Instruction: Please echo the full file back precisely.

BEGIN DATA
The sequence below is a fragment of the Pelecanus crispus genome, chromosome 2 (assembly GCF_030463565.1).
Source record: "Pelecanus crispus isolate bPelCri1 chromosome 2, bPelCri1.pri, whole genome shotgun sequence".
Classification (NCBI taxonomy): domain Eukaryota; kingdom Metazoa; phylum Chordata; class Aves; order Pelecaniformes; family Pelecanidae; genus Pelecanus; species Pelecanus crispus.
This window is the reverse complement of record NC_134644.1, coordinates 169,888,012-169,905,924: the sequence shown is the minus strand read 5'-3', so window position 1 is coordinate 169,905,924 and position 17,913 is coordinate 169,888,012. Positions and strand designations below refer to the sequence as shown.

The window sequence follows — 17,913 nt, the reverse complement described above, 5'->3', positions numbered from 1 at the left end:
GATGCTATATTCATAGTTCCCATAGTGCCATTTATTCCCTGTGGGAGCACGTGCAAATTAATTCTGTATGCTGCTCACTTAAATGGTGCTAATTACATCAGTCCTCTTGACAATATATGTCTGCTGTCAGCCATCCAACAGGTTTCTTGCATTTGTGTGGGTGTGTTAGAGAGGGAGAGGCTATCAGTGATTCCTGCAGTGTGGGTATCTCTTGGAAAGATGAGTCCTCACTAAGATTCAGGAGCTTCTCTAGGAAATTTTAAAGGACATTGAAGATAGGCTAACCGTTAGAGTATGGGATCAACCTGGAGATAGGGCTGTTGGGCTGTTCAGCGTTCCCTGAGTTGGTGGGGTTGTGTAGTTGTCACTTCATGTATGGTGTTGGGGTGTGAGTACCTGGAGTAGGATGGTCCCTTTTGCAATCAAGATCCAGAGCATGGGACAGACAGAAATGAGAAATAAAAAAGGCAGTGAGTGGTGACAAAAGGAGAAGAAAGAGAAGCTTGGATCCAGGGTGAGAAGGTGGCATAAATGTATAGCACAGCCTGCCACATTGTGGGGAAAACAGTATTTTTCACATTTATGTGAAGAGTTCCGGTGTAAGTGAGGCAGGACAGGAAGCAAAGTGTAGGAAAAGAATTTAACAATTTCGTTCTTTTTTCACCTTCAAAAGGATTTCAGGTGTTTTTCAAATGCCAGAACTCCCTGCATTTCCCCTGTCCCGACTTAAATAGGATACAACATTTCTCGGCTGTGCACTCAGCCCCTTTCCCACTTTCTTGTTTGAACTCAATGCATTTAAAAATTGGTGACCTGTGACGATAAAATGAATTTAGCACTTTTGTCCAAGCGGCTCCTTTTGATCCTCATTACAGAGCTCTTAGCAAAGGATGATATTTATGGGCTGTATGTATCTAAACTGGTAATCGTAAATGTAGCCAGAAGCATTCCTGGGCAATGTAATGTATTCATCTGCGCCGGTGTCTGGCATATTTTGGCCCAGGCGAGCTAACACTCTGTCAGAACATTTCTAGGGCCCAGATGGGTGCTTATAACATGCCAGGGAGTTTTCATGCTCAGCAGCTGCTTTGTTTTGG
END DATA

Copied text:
The sequence below is a fragment of the Pelecanus crispus genome, chromosome 2 (assembly GCF_030463565.1).
Source record: "Pelecanus crispus isolate bPelCri1 chromosome 2, bPelCri1.pri, whole genome shotgun sequence".
Classification (NCBI taxonomy): domain Eukaryota; kingdom Metazoa; phylum Chordata; class Aves; order Pelecaniformes; family Pelecanidae; genus Pelecanus; species Pelecanus crispus.
This window is the reverse complement of record NC_134644.1, coordinates 169,888,012-169,905,924: the sequence shown is the minus strand read 5'-3', so window position 1 is coordinate 169,905,924 and position 17,913 is coordinate 169,888,012. Positions and strand designations below refer to the sequence as shown.

The window sequence follows — 17,913 nt, the reverse complement described above, 5'->3', positions numbered from 1 at the left end:
GATGCTATATTCATAGTTCCCATAGTGCCATTTATTCCCTGTGGGAGCACGTGCAAATTAATTCTGTATGCTGCTCACTTAAATGGTGCTAATTACATCAGTCCTCTTGACAATATATGTCTGCTGTCAGCCATCCAACAGGTTTCTTGCATTTGTGTGGGTGTGTTAGAGAGGGAGAGGCTATCAGTGATTCCTGCAGTGTGGGTATCTCTTGGAAAGATGAGTCCTCACTAAGATTCAGGAGCTTCTCTAGGAAATTTTAAAGGACATTGAAGATAGGCTAACCGTTAGAGTATGGGATCAACCTGGAGATAGGGCTGTTGGGCTGTTCAGCGTTCCCTGAGTTGGTGGGGTTGTGTAGTTGTCACTTCATGTATGGTGTTGGGGTGTGAGTACCTGGAGTAGGATGGTCCCTTTTGCAATCAAGATCCAGAGCATGGGACAGACAGAAATGAGAAATAAAAAAGGCAGTGAGTGGTGACAAAAGGAGAAGAAAGAGAAGCTTGGATCCAGGGTGAGAAGGTGGCATAAATGTATAGCACAGCCTGCCACATTGTGGGGAAAACAGTATTTTTCACATTTATGTGAAGAGTTCCGGTGTAAGTGAGGCAGGACAGGAAGCAAAGTGTAGGAAAAGAATTTAACAATTTCGTTCTTTTTTCACCTTCAAAAGGATTTCAGGTGTTTTTCAAATGCCAGAACTCCCTGCATTTCCCCTGTCCCGACTTAAATAGGATACAACATTTCTCGGCTGTGCACTCAGCCCCTTTCCCACTTTCTTGTTTGAACTCAATGCATTTAAAAATTGGTGACCTGTGACGATAAAATGAATTTAGCACTTTTGTCCAAGCGGCTCCTTTTGATCCTCATTACAGAGCTCTTAGCAAAGGATGATATTTATGGGCTGTATGTATCTAAACTGGTAATCGTAAATGTAGCCAGAAGCATTCCTGGGCAATGTAATGTATTCATCTGCGCCGGTGTCTGGCATATTTTGGCCCAGGCGAGCTAACACTCTGTCAGAACATTTCTAGGGCCCAGATGGGTGCTTATAACATGCCAGGGAGTTTTCATGCTCAGCAGCTGCTTTGTTTTGG